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No. You don’t have to forgive your abuser.

No. You don’t have to forgive your abuser. | Annie Wright, LLC | Berkeley, CA | www.anniewright.com

Today, as part of my maternity leave letters from the archive series, I want to share with you one of my articles which, in addition to getting an unusually large amount of shares on social media when it was originally posted, generated quite a powerful conversation in the comments on the blog.

For some, it’s a provocative stance – asserting the opinion that you don’t need or have to forgive someone if you’re not ready to – and so I wonder what you’ll think about once you’ve read it?

If you feel so inclined, please leave me a message in the comments on the blog to let me know.

Warmly, Annie

No. You don’t have to forgive your abuser. | Annie Wright, LLC | Berkeley, CA | www.anniewright.com

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  1. Give for. on  

    I think you either forgive or you don’t, the notion of somehow forcing genuine forgiveness feels absurd to me.

    If forgiveness wasn’t voluntary wouldn’t many live with the contradicting reality of having to forgive someone that they can’t?

    This pressuring of forgiveness is, in my experience, not solely for the benefit of the pressured. I believe the main thing escalating this promotion of forgiveness to the point of pressuring others, is some perceived, direct or indirect threat to the self in case someone doesn’t forgive. Sometimes the behaviour just spreads like a viral meme, sustaining this behaviour in our culture not because it’s somehow good or better than other less aggressive behavior, but because of the way it keeps spreading by the use of often unconscious force on one another.

    That said, I find forgiveness tremendously helpful personally. I can’t just snap my finger and experience emotions at a whim, so I am not sometimes able to forgive and I don’t ‘stress’ forgiving anything. Yet eventually I seem to genuinely forgive everyone who hurt me. I assume others prefer the decency of genuine forgiveness rather than getting an imitation, but perhaps if one has a tendency to practise forced forgiveness themselves, they might even sometimes prefer an imitation of something genuine instead. Might be an important source of validation. In my eyes they are forgiven too.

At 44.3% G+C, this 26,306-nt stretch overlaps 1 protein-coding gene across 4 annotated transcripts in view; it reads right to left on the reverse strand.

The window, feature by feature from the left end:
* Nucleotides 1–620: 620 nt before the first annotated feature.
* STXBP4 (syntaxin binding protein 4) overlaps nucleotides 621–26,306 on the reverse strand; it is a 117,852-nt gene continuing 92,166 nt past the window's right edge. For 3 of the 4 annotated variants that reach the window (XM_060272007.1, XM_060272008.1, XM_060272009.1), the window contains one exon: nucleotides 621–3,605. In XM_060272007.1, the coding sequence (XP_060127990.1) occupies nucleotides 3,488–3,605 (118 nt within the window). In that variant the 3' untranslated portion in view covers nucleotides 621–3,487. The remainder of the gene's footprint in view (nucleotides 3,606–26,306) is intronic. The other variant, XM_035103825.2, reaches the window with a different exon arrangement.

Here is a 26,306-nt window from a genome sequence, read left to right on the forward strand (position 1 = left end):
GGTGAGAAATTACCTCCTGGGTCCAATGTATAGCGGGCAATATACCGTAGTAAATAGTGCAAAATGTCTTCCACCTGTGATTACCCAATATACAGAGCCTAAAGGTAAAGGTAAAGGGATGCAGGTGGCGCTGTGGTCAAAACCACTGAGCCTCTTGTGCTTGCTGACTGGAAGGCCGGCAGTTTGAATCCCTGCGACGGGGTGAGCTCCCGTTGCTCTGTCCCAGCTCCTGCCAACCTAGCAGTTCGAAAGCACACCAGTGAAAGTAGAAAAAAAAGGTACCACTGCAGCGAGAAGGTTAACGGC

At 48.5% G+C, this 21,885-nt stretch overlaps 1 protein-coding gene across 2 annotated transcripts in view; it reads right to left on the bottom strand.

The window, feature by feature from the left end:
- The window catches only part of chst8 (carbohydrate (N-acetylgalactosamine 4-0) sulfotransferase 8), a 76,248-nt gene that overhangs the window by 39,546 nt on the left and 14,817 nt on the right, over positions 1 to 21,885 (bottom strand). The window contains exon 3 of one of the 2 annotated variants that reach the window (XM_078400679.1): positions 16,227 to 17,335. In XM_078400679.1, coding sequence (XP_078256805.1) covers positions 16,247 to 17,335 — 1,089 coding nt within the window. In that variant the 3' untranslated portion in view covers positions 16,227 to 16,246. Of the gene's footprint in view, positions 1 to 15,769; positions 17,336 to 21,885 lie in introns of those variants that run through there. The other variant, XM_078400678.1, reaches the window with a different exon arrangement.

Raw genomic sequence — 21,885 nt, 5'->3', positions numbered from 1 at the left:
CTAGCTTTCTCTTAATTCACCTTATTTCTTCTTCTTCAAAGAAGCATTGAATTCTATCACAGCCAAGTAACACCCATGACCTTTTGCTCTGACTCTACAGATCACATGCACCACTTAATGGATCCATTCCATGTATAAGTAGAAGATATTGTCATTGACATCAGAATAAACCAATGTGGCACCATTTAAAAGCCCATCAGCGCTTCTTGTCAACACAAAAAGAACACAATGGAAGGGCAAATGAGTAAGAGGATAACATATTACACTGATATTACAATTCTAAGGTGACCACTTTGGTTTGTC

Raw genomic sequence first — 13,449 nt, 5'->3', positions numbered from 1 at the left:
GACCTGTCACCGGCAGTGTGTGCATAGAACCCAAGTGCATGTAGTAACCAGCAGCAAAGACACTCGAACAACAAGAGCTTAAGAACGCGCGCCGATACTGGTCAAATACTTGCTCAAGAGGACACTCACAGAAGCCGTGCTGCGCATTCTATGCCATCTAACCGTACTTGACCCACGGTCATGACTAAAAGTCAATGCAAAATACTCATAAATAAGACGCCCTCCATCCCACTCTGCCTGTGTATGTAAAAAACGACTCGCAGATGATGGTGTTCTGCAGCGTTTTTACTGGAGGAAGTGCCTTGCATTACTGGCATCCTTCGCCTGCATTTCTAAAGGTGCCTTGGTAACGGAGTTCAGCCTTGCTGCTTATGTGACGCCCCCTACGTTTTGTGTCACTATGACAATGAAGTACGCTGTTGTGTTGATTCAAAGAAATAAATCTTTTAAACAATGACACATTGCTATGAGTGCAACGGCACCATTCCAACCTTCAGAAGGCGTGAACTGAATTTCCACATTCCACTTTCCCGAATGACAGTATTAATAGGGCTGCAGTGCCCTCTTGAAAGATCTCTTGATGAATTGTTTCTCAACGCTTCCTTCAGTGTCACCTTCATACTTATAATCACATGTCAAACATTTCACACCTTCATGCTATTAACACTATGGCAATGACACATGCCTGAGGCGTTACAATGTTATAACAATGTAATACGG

To me, forcing forgiveness and not being able to forgive seem to follow each other. Forgiving is a process of love and I don’t think you should be forcing or pressuring either of those two, not upon yourself or others.

    I understand that some may feel pressuring themselves is helpful, but attempting to help others into similarly pressuring themselves to do things coupled with the attitude that behaviour which pressures is helpful, it can go spectacularly wrong even with the best intentions.

    What is forgiveness if not an act of love? Can we tell others that they need or have to love something? If we allow love to take its time, why wouldn’t we allow the same with forgiveness?

    Attempts to control forgiveness are basically attempts at controlling love. Show me the man or woman who has truly conquered all love that exists and from my free will I shall listen to them.

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